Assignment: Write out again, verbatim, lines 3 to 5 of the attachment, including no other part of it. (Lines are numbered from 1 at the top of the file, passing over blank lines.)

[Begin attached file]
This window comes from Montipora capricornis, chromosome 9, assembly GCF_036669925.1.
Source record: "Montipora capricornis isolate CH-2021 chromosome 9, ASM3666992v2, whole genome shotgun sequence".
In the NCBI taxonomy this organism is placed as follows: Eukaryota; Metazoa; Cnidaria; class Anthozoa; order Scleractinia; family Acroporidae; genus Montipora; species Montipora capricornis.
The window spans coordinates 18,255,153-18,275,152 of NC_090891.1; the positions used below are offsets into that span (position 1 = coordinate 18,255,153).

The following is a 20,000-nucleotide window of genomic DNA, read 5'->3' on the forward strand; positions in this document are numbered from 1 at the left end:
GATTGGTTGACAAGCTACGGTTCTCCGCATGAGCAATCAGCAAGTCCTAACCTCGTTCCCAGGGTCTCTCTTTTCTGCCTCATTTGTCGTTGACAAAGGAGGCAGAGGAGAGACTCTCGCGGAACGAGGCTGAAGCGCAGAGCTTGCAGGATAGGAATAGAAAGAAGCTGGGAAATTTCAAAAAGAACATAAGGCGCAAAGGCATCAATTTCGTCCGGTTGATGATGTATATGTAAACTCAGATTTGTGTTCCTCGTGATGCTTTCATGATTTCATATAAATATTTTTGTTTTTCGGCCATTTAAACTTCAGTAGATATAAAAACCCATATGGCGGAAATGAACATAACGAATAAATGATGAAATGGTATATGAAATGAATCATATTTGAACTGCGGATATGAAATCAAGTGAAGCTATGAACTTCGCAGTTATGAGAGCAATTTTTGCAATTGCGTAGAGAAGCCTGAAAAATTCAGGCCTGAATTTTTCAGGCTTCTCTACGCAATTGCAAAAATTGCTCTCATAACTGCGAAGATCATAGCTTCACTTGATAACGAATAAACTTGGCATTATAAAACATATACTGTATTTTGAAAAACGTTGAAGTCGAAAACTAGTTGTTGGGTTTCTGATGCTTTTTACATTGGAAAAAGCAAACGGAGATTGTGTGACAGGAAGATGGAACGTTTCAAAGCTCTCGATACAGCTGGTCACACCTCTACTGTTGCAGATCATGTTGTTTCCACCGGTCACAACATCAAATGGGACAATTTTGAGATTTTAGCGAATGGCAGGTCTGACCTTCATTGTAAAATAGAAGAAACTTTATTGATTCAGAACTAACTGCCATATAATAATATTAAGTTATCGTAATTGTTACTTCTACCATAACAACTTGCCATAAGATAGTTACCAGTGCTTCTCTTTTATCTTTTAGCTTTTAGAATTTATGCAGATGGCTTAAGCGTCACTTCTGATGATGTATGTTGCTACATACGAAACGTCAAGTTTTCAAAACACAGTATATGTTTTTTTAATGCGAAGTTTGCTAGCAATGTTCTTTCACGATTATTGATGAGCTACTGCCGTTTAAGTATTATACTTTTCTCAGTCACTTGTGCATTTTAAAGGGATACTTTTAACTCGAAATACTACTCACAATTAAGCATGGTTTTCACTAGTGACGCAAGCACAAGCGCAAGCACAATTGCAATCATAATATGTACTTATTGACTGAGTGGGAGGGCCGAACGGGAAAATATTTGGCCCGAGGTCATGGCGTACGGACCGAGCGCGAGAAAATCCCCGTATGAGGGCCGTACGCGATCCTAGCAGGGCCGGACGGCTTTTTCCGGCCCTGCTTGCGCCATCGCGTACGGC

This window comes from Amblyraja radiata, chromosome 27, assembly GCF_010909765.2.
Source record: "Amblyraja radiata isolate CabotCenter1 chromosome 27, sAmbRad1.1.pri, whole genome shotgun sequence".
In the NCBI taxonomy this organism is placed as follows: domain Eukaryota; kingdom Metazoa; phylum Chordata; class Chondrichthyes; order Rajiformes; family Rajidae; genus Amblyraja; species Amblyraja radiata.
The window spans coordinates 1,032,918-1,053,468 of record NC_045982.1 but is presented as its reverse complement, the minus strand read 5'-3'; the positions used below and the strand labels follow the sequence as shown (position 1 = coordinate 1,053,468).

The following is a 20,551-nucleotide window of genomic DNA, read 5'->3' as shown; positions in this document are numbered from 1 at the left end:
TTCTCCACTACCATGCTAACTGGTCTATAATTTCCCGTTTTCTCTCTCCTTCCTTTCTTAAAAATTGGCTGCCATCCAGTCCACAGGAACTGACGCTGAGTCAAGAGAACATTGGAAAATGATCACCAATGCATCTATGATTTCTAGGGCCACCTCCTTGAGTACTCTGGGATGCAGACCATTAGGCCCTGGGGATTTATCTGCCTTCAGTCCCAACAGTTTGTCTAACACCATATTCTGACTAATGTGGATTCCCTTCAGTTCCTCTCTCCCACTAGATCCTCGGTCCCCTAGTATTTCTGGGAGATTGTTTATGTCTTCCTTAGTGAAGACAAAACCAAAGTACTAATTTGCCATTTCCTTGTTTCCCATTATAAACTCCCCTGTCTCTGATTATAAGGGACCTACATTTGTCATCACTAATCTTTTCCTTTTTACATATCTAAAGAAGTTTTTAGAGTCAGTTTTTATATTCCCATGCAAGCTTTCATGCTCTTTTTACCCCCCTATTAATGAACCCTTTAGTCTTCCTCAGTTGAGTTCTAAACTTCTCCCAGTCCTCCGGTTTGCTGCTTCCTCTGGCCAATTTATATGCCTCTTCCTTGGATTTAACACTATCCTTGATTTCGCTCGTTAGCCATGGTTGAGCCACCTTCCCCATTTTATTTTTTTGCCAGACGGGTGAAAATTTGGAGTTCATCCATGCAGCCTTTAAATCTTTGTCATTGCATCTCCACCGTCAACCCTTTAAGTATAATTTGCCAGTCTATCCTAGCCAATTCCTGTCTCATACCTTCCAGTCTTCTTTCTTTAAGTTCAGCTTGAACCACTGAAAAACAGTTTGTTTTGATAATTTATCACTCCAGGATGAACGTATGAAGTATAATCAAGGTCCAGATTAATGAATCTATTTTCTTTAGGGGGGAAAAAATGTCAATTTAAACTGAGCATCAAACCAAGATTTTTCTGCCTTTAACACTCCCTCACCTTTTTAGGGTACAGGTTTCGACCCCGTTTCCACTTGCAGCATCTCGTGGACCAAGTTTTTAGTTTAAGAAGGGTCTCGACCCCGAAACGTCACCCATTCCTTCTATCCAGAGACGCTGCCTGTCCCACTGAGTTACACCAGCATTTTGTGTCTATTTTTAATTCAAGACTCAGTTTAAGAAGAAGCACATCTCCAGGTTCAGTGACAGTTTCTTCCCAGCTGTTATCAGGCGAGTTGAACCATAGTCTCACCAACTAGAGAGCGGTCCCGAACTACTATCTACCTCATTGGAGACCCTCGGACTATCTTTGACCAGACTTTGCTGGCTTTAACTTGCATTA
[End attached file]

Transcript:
In the NCBI taxonomy this organism is placed as follows: Eukaryota; Metazoa; Cnidaria; class Anthozoa; order Scleractinia; family Acroporidae; genus Montipora; species Montipora capricornis.
The window spans coordinates 18,255,153-18,275,152 of NC_090891.1; the positions used below are offsets into that span (position 1 = coordinate 18,255,153).

The following is a 20,000-nucleotide window of genomic DNA, read 5'->3' on the forward strand; positions in this document are numbered from 1 at the left end: